HASSO HERING

A perspective from Oregon’s mid-Willamette Valley

So just what’s going on here?

Written February 23rd, 2019 by Hasso Hering

A new construction site on Santiam Road? Alas, no such luck…

To at least one reader, it looked as though Emery & Sons was building some kind of infrastructure on a big vacant lot off Albany’s Santiam Road, just east of the Carriage House Plaza and north of the tracks.

When she asked me what was being built there, I first went by the place to take a look and then, finding no one on the site to ask, to City Hall.

Turns out that Emery, the Salem-based construction company that has done several major Albany projects, is using the Santiam Road site as a staging area for working on its current contract.

Last May, Emery was the low bidder (out of three) for a $1.4 million project to replace more than a mile of sewer pipe in nearly two dozen locations throughout the older sections of Albany, from the Broadway Neighborhood in the west to the Willamette Neighborhood in the east.

The company is using a trenchless method known as pipe bursting. As the term implies, the process breaks apart the old pipe while pulling a new section through the broken old one. In this way, the crew is replacing 5,100 feet of 8-inch sewer mains and another 1,450 feet of 10-inch mains.

In Public Works, the engineer in charge of managing the project is Lori Schumacher. She told me the project started last fall and is likely to be completed by the spring.

Repairing the sewer network may not be glamorous work — especially now, during the rainy season — but imagine where we’d be if it didn’t get done. (hh)



5 responses to “So just what’s going on here?”

  1. L. LaRosseau says:

    Until the moment I read about it on Hasso Hering’s column I’d not heard of pipe bursting methods wherein the technique “breaks apart old pipe, pulling a new section through the broken old one.” Admittedly admirable.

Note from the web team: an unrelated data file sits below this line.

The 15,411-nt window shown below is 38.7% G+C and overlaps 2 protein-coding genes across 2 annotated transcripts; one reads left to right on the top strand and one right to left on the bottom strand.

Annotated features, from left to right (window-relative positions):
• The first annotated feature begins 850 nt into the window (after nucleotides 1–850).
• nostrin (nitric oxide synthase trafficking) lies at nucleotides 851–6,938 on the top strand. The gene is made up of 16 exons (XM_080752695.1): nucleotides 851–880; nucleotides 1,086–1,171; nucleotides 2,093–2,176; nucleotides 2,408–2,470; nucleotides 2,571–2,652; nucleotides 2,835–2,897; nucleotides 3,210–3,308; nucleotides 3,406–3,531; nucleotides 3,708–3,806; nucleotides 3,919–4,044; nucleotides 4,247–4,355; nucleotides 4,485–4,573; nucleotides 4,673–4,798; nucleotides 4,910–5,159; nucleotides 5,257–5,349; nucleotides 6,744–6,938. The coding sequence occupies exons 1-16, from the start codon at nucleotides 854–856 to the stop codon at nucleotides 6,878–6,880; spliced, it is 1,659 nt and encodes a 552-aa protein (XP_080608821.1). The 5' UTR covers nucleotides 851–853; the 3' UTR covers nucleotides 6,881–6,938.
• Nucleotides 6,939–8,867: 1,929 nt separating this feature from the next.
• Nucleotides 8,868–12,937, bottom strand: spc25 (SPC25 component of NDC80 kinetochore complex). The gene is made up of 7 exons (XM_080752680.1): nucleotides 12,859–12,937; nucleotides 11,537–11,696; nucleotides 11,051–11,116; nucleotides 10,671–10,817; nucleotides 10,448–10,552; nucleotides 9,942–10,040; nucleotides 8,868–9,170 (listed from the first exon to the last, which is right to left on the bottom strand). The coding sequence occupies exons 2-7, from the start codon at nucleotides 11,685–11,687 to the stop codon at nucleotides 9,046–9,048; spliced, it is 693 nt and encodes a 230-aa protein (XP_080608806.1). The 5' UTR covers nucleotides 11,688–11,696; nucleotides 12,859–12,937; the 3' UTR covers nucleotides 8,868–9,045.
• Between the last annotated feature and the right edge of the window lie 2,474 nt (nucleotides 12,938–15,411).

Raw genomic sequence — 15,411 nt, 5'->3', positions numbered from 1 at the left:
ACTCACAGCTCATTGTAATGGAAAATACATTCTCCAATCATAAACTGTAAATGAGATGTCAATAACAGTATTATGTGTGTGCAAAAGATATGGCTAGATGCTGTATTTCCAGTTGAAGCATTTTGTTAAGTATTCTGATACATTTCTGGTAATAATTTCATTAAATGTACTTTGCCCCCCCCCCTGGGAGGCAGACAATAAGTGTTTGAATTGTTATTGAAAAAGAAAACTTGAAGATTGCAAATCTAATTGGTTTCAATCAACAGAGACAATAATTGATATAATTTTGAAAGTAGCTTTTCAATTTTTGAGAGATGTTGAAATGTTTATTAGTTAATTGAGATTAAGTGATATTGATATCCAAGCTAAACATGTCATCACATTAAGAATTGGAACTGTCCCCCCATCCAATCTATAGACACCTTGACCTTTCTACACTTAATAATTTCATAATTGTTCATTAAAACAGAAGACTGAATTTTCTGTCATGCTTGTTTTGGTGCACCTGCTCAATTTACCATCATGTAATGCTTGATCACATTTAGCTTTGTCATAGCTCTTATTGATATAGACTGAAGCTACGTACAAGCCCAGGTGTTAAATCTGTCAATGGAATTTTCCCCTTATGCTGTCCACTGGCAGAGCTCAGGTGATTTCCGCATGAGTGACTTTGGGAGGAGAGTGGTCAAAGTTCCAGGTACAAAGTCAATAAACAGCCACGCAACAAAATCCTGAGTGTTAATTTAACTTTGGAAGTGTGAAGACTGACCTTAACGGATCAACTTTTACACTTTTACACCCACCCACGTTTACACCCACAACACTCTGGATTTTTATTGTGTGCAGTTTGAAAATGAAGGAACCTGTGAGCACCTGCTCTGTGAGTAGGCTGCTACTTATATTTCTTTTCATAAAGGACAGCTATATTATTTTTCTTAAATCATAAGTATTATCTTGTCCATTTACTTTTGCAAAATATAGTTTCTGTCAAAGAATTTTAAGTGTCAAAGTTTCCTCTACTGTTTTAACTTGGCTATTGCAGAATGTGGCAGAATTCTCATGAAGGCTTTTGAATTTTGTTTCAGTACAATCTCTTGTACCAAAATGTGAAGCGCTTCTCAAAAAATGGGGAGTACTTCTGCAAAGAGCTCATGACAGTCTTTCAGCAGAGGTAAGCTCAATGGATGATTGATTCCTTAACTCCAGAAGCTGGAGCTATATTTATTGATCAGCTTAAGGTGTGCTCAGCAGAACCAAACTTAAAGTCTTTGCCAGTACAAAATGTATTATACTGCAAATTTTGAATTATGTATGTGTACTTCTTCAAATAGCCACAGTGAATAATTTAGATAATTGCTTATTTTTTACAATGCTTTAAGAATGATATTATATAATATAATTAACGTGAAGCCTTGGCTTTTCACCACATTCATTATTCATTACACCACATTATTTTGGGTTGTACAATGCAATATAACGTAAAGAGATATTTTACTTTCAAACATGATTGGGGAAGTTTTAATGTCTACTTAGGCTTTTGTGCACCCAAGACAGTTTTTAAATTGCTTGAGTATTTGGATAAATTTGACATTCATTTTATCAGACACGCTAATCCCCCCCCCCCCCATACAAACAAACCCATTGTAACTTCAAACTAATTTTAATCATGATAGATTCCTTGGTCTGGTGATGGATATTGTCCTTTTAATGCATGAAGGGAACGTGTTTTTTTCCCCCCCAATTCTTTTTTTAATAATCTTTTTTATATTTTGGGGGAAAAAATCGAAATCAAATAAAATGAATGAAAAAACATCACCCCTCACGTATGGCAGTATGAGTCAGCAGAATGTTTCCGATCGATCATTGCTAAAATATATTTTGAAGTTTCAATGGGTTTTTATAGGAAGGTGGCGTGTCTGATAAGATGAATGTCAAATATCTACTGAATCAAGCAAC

It does beg the question. Each time the pipe-bursting technique is employed, musn’t the new pipe being pulled thru the old pipe be of a smaller diameter in order to perform as described? If the technique is used repeatedly over a pipe’s worth of history, is there not some point where the pipe diameter becomes too narrow to perform it’s intended function?

    • Actually the technique allows for pipes to be replaced with larger ones.

      • L. LaRosseau says:

        Given that, it seems that at some point in the future we ought to be able to flush nearly anything down the loo.

        • centrist says:

          LL
          Please don’t hold on to that thought.
          This type of work is typically done to increase volumetric capacity and to reduce leakage. The biological treatment process won’t really change. Just ’cause something can go down the drain doesn’t mean it should.
          Climbing down from the soapbox now.

  2. Mike Patrick says:

    Like Always I get great new stories by Hasso!
    Keep it up Mr. Albany, you truly are a great service to Albany!

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